"There is a distinct blurring between personal and professional in Detroit, which allows us to emerge and becomes a part of a community as our true authentic selves."
If there's one word I imagine will capture the essence of my time in Detroit when reflecting back six months from now, it's community.
My mind races to a cold January evening in the Jam Handy
, where hundreds of individuals huddled together for a Kiva Soup event designed to showcase and fund local doers. The outcomes of such events are always inspiring to me, but they are about much more than the dollars exchanged. On such occasions, I often have an opportunity to greet familiar faces -- people with whom I've likely shared both a work meeting and a beer in the last week. There is a distinct blurring between personal and professional in Detroit, which allows us to emerge and becomes a part of a community as our true authentic selves.
Detroit has so much to offer the world, and we're getting better at telling our story -- but we should give due credence to reflecting on what stories we really
want to tell, and build a strategy around them. What are we learning that will offer important -- not just lessons -- but constructive insights for the world?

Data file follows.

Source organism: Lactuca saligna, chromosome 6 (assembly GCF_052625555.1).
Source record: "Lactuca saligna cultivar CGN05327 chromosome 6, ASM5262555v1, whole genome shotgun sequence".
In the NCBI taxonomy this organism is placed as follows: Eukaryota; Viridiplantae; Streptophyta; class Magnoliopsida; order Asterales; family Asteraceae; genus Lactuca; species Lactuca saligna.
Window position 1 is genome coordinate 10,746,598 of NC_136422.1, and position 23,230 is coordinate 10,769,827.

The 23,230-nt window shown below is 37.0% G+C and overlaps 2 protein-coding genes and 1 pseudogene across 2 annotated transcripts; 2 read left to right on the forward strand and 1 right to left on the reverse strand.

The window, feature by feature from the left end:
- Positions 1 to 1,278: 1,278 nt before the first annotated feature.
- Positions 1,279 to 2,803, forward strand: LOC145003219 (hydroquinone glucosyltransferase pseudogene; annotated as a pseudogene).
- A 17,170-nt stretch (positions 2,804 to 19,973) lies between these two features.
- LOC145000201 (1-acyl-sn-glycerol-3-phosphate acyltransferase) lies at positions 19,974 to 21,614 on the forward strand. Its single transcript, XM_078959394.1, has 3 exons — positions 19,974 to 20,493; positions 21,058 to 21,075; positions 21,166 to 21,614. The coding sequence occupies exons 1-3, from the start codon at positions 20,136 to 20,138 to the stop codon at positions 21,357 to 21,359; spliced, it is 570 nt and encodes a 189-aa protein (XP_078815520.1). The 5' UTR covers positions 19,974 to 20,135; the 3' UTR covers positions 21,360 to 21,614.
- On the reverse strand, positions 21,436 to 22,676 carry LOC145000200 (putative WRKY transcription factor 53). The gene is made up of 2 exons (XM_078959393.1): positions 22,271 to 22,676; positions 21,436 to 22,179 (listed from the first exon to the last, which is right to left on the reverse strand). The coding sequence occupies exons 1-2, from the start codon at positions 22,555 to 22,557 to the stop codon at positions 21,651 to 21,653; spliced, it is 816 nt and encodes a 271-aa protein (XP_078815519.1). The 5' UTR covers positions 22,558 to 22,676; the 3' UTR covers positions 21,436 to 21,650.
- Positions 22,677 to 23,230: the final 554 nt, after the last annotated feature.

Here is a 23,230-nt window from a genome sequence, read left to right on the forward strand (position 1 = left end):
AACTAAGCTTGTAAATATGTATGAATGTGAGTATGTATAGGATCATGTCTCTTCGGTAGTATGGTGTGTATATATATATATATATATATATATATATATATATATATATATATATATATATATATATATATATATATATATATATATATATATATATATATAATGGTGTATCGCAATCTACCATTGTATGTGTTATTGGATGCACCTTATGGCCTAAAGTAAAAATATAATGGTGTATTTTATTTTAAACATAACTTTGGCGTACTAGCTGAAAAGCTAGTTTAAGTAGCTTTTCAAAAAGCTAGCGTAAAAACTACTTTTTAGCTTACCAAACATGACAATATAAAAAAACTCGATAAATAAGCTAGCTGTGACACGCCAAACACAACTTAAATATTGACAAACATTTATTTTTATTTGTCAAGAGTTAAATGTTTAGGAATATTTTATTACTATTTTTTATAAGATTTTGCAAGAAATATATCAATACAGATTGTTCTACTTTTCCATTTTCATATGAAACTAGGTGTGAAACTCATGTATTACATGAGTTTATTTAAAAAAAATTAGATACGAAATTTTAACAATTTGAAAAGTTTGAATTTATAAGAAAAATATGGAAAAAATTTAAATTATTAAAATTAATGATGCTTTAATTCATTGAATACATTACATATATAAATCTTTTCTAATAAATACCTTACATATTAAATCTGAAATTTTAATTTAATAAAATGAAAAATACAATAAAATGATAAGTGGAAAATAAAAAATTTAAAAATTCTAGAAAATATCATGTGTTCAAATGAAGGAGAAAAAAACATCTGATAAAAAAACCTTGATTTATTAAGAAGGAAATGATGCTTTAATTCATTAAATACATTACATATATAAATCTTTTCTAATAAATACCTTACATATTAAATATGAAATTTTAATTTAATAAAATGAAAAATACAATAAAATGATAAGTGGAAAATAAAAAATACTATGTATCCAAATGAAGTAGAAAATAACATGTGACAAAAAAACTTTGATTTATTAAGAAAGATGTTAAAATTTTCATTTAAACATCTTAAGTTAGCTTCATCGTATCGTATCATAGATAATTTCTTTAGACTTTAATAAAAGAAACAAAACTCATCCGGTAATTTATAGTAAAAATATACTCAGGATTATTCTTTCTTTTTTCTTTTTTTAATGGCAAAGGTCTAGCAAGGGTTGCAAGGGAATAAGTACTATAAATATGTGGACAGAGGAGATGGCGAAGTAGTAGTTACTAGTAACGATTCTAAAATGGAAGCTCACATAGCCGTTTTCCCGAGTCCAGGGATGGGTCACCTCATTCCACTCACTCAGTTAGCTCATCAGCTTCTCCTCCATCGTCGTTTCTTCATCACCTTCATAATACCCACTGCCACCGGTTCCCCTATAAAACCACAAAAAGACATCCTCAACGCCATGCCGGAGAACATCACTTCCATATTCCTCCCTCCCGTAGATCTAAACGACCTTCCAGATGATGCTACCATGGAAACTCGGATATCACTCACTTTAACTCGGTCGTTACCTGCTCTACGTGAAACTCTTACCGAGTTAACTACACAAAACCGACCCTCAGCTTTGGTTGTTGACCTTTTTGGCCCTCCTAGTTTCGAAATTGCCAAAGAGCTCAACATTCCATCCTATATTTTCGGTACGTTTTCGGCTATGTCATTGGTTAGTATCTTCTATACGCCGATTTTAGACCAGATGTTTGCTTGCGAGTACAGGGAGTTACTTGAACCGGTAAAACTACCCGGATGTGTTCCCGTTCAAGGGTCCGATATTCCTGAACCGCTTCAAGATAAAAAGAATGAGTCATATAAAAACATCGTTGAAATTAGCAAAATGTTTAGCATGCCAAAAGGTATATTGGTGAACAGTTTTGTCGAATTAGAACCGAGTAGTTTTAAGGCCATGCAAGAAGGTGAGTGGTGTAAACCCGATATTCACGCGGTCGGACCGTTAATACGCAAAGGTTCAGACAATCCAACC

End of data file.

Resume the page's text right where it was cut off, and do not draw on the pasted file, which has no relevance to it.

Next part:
"It's not everywhere that you have a chance to sit at a table with a banker, a DJ, a technologist, a philanthropist, and an entrepreneur to work together toward a common goal."
One Detroit-ism I have been exceptionally influenced by during my time here is our ability to convene in unconventional ways
. We pull people out of silos, across sectors and ideas, and work on problems together. In my mind, it's become the only way to work on the complex challenges we have to tackle. But I also believe it's the only way the world will effectively solve problems in the future. It's not everywhere that you have a chance to sit at a table with a banker, a DJ, a technologist, a philanthropist, and an entrepreneur to work together toward a common goal. Detroit should start to export our stories of collaboration.